The EEOC should “modify the proposed GINA rule to recognize, consistent with the ACA, that health risk assessments and diagnostic testing programs under the GINA regulations are participatory wellness programs” not subject to any limits on employer incentives, the association said.
The EEOC's proposed GINA rule, like its earlier ADA proposal, will deter employers from innovating and offering workplace wellness programs, contrary to congressional intent, the ACA, the tri-agency regulations and the Obama administration's stated position, the U.S. Chamber of Commerce said.
“While the ACA strengthens and promoted employer-sponsored wellness programs, the [EEOC] proposed rule weakens them and impermissibly assumes that the EEOC’s interpretation of GINA (and the ADA) becomes the overriding constraint upon wellness programs regardless of what Congress and the Cabinet-level agencies have determined,” the Chamber said.
The EEOC “has embarked on a continuous campaign to saddle wellness programs with onerous requirements not grounded in legislation or the consensus of public policy,” the Chamber said. “Accordingly, we insist that any final rule interpreting the ADA or GINA adopted by the EEOC relating to workplace wellness programs be harmonized with the existing federal standards under ACA, [Health Insurance Portability and Accountability Act] and the tri-agency regulations.”
But the AFL-CIO said the EEOC's proposal would allow employers to shift health-care costs to employees and that the significant “penalties” imposed for not participating in wellness programs would force employees and their spouses to hand over private health information that GINA was intended to protect.
The business groups that commented referred to “inducements,” “incentives,” “awards” and “rewards,” but the AFL-CIO, AARP and the disability rights organization consistently called the financial inducements “penalties” that inhibit employees seeking to assert their civil rights under GINA or the ADA.
A Kaiser Family Foundation survey found that the average annual premium cost for family coverage in 2015 was $17,545 and the average worker contribution was $4,955, the AFL-CIO said. If the EEOC's GINA proposal is implemented, a “penalty” of up to $5,263 could be imposed on an average employee with family coverage whose spouse declined to participate in a wellness program, the labor federation said. The EEOC proposal would erode GINA's protections by placing such a high cost on employees asserting their statutory rights, the AFL-CIO said.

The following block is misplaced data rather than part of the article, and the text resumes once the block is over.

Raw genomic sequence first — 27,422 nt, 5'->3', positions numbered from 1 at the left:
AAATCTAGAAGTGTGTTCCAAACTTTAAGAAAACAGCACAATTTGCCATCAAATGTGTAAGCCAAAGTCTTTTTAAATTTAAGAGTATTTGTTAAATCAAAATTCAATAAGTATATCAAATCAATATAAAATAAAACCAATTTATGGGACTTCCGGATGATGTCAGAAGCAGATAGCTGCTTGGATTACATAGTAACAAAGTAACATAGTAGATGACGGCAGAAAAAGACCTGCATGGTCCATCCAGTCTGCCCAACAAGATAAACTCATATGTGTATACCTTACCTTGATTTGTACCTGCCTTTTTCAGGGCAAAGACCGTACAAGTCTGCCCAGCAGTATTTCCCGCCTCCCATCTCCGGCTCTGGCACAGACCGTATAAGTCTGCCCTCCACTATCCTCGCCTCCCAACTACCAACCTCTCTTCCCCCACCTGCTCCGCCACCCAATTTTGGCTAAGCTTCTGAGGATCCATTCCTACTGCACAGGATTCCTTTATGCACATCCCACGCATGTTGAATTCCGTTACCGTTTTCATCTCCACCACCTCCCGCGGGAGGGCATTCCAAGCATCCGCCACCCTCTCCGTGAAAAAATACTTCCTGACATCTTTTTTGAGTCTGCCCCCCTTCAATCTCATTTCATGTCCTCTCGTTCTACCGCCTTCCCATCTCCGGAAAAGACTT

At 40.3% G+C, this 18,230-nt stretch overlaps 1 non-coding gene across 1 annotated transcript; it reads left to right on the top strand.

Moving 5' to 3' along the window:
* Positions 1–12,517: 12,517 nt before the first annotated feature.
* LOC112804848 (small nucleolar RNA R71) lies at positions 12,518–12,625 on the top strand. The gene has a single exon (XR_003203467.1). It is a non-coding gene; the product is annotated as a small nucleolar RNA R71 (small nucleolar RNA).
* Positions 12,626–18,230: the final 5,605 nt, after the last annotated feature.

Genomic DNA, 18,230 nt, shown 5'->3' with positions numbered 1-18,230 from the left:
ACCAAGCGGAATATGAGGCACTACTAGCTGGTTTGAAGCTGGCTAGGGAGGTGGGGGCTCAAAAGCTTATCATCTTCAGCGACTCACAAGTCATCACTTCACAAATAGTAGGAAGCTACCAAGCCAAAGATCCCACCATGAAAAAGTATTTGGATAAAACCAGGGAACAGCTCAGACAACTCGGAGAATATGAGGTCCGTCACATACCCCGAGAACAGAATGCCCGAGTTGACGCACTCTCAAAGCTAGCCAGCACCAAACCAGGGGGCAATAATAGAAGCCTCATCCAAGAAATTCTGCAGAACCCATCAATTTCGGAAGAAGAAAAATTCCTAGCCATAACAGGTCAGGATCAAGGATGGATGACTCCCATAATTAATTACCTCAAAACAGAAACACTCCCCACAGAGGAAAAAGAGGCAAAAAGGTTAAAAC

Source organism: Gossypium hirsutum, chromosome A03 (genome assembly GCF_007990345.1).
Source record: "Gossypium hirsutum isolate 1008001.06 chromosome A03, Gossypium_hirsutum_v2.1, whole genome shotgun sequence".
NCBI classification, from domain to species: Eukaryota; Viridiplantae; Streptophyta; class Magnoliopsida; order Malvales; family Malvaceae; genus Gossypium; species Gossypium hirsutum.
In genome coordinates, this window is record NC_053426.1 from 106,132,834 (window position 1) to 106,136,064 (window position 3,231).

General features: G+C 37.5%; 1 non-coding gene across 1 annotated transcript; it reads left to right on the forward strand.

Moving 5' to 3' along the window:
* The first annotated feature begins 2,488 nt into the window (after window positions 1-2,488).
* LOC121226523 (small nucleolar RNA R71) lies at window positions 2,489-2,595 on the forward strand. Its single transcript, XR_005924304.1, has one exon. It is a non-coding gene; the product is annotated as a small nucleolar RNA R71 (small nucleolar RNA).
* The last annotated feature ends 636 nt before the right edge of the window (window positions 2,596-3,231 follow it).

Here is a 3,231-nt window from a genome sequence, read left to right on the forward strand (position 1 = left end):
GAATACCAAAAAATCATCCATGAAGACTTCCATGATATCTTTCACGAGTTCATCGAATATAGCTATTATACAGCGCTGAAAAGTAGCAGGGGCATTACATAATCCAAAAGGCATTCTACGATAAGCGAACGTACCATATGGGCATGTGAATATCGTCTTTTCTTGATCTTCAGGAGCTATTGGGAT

“Medical questions that an employee and spouse may only decline to answer if they agree to pay penalties of this magnitude can hardly be called ‘voluntary,’ ” the Consortium of Citizens with Disabilities commented.
Employers say such penalties are necessary to boost participation in health risk assessments as few employees and family members choose to participate of their own volition, the consortium said. “Making penalties so high that individuals feel they have little choice but to participate is the opposite of ‘voluntary,’ ” the consortium said.
The EEOC got the balance right in its 2010 GINA regulations, which said an employer offering a wellness program can't penalize employees completing health risk assessments for not answering questions involving genetic information, the consortium said.
The EEOC proposal also would increase the risks that confidential health data could be compromised, as wellness plan administrators get access to more valuable personal data, AARP said in its comments.
The AFL-CIO “has concerns about the potential impact of the [EEOC] proposed rule on workers and their families, ranging from confidentiality and privacy issues, the voluntary nature of program participation in light of the permitted level of inducements/penalties and the efficacy of the wellness programs it sanctions,” the labor federation said.
The EEOC's proposal to import into its GINA regulations the ACA's requirement that wellness programs be “reasonably designed” to promote health or prevent disease also drew criticism.